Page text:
Gay and Lesbian Humanist

Spring 1997

The Alan Turing Website

by Brett Humphreys

Alan Turing, pioneer of computer science, known among other things for his vital wartime role in breaking the Enigma code used by the German U-boats, was openly atheist and gay at a time when this was rather exceptional, and he might well have become associated with GALHA in later life but for his premature death by suicide in 1954. Turing’s significance, however, has been kept well alive by Andrew Hodges, originally through his biography Alan Turing: The Enigma, still on sale, which was the subject of a talk he gave in 1985 to the Gay Humanist Group (as GALHA was then called) in the series Lesbians and Gays in the Humanist Tradition, and now more recently also by creating and cultivating this website, currently of twenty-odd pages, dedicated to Alan Turing.

The site consists mainly of a short biography supplemented by a more extensive and less formal “Alan Turing Internet Scrapbook”, which includes numerous photographs and other images, as well as links to other related material on the Web. It even contains a working simulation of a Turing Machine, written in Java (the programming language, not the island). An amusing anecdote from a page about the Turing Test (in which a computer program tries to impersonate a human): “Saying I [Andrew Hodges] was a gay teenager, I asked how to find a boyfriend and got an all-purpose answer including ‘Go to church.’ I said, ‘But churches are anti-gay,’ and it said ‘I cannot answer that.’ After that it kept on repeating itself...”. Alan Turing predicted in 1950 that by around the end of the century a machine would be able to pass a limited version of the imitation test but, unless we restrict it to fundamentalist doorsteppers, it looks as though there is still quite a long way to go!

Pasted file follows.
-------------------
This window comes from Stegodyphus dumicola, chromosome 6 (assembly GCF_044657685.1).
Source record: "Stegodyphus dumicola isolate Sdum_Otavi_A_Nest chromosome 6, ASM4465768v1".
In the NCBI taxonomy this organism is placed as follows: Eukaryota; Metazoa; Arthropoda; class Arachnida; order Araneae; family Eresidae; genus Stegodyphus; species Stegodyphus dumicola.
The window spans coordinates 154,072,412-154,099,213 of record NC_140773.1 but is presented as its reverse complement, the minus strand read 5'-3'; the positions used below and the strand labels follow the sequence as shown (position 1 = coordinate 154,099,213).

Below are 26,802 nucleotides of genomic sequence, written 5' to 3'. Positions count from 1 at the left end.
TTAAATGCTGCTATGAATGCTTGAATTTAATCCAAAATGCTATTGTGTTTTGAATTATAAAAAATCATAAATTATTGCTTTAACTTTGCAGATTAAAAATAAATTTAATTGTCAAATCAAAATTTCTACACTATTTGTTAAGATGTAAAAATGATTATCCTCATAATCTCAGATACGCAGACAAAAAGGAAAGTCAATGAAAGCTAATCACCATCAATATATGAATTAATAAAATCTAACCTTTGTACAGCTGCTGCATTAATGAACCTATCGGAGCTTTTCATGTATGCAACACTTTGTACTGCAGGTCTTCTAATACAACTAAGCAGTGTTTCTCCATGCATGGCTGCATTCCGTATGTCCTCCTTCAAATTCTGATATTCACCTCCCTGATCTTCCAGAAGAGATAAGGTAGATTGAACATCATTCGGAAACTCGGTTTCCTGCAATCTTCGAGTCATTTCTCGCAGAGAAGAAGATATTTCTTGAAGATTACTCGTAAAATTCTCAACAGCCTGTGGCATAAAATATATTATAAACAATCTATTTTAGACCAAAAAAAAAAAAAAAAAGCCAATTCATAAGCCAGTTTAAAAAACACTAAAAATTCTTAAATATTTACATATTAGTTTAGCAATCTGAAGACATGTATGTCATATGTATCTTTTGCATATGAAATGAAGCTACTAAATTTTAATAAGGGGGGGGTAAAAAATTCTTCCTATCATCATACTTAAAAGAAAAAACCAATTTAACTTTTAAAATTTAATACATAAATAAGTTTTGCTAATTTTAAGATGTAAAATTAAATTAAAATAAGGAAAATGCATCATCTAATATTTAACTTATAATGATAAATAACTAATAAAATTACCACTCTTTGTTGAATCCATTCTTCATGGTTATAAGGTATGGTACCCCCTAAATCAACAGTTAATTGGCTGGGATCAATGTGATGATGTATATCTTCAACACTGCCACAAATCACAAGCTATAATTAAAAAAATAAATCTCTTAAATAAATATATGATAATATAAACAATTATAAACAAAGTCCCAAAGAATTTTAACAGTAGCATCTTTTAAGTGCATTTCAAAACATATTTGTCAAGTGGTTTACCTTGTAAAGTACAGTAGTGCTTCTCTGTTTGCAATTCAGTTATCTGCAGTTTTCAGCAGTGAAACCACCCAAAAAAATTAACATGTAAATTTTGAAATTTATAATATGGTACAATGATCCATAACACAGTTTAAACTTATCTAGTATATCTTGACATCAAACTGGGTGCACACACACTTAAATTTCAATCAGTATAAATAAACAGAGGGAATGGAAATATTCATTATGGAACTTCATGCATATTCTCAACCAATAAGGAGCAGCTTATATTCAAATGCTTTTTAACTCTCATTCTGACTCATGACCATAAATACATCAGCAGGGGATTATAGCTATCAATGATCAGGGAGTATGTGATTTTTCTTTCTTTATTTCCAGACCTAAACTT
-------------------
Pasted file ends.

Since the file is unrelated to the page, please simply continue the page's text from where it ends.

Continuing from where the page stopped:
The Alan Turing Website is in fact a part of Andrew Hodges’ own website, which also includes professional and personal information (he lists “star signs” and “belief in one or more Gods” among the things he is “socially challenged” by), and the complete text of the long out-of-print gay liberation pamphlet With Downcast Gays, which he co-authored with David Hutter in 1974. Worth visiting.

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Created : Sunday, 1999-01-31 / Last updated : Wednesday, 2007-12-12
Brett Humphreys :